Asda’s decision to opt-out of the US-imported shopping holiday begs one question: Could this be Britain’s last Black Friday?
With high-street retailers like Primark and Oasis also deciding to pull out of the Black Friday race, this is a huge sign that perhaps this one-day shopping bonanza could be abandoned by the majority of the British high-street. And why wouldn’t it be?
There’s no denying consumers are privy to some great deals on Black Friday, but is there a lasting commercial case for retailers to participate in the US-imported shopping holiday?
The answer is clearly no, as the occasion simply drives shoppers to open their wallets earlier, but not necessarily deeper.
Read more: Why Black Friday is too unprofitable to last
Yes, sales do spike on Black Friday, delivering the illusion of success, but then, according to statistics from Visa, the majority of retailers see a dip in sales in the lead up to Christmas and fail to meet their overall targets.
In fact, only Amazon-like retailers come out on top in the Black Friday weekend.
Amazon introduced Black Friday to the UK five years ago, and 84 per cent of shoppers say they’ll do their Black Friday shopping with them this year. Maybe it should be called Amazon Friday?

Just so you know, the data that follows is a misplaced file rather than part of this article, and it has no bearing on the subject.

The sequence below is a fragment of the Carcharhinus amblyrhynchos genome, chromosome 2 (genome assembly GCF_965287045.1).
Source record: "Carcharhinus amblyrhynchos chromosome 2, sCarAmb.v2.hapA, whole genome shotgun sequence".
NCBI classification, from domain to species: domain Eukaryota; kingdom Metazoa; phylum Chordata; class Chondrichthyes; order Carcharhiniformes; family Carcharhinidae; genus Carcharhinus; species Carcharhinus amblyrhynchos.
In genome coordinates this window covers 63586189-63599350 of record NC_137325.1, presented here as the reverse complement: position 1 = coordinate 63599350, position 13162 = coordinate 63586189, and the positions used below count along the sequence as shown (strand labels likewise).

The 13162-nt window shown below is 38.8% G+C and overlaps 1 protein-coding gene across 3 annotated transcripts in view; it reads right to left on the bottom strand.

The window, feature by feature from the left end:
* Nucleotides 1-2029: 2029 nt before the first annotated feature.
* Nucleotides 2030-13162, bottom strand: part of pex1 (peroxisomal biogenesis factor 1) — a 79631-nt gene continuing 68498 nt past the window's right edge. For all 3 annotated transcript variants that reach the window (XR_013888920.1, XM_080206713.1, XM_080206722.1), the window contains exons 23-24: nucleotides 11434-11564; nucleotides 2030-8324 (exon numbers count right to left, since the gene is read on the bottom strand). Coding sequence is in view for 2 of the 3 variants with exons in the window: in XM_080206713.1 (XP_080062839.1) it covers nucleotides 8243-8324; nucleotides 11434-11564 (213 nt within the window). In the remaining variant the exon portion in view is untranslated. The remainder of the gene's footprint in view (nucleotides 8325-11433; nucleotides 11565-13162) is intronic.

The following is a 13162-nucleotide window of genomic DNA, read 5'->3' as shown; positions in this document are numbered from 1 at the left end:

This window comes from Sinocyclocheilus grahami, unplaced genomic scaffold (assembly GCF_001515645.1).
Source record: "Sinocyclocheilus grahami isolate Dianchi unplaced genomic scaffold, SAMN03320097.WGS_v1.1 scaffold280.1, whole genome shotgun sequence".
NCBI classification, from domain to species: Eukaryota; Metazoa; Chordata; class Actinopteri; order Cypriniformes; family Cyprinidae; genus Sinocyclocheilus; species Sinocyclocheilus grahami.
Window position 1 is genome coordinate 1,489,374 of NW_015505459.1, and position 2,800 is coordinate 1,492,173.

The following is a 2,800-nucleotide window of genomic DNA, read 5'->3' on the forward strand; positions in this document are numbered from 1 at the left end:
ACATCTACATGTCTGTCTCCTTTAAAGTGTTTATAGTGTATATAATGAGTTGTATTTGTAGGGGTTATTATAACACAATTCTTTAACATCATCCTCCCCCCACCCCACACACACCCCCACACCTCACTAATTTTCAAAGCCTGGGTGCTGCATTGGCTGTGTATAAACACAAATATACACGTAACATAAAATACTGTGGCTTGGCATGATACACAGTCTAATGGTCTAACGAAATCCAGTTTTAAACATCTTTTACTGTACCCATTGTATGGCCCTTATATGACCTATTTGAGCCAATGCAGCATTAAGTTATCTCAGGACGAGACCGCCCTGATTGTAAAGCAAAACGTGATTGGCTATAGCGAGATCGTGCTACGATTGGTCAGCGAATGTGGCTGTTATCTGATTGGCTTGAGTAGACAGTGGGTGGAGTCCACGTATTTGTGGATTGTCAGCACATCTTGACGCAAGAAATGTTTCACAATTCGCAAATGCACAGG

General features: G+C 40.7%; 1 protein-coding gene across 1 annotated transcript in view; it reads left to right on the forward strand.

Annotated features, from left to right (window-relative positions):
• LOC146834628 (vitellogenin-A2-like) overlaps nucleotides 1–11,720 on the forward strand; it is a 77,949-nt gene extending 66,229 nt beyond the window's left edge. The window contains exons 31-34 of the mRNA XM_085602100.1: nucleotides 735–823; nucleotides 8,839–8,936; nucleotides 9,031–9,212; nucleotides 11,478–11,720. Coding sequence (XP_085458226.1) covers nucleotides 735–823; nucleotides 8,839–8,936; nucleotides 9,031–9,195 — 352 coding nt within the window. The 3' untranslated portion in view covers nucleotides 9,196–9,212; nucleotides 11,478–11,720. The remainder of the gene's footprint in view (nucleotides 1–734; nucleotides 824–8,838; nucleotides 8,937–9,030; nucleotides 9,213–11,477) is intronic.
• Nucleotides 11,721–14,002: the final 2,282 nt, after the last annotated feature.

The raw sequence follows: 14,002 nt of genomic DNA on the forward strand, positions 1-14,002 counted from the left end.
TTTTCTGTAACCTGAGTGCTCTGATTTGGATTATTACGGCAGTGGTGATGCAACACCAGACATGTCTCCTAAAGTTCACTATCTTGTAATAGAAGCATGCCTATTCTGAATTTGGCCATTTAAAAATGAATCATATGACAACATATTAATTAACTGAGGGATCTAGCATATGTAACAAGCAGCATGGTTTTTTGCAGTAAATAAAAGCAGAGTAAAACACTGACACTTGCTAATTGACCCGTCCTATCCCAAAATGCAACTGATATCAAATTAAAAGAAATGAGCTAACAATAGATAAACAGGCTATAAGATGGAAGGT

Another big reason for smart retailers to opt out of Black Friday is that by slashing prices they risk damaging their brands and reputations by trying to act like discount stores. As other retailers try to beat the internet giant at its own game, they will ultimately lose more money in a discounter’s race to the bottom, eroding their margins and their brand equity in the process.
Even big retailers in the US, where the shopping holiday was born, are choosing not to partake in what’s become a frenzied shopping day. REI are shutting their 140 store across the US on Black Friday and encouraging their staff and customers to spend time outdoors with their families. Their strategy is all about keeping employees happy for long-term sustainable advantage.
We predict Britain’s Black Friday will be watered down to grey and become the domain of the discounters – turning into just another sales day in the run-up to Christmas.
The shopper wants and deserves a deal, but discounting is only one way that people enjoy Christmas shopping.
People want to see their children’s eyes light up when they see toys in store, they want to be inspired with new products, they need to get great gift ideas and they want to make filling that list easy. The Black Friday experience does not include any of these Christmas joys.
Shoppers might benefit from Black Friday sales, but retailers are robbing Christmas sales and margins to pay for Black Friday participation. The experiment has nearly run its course from this artificial US shopping holiday.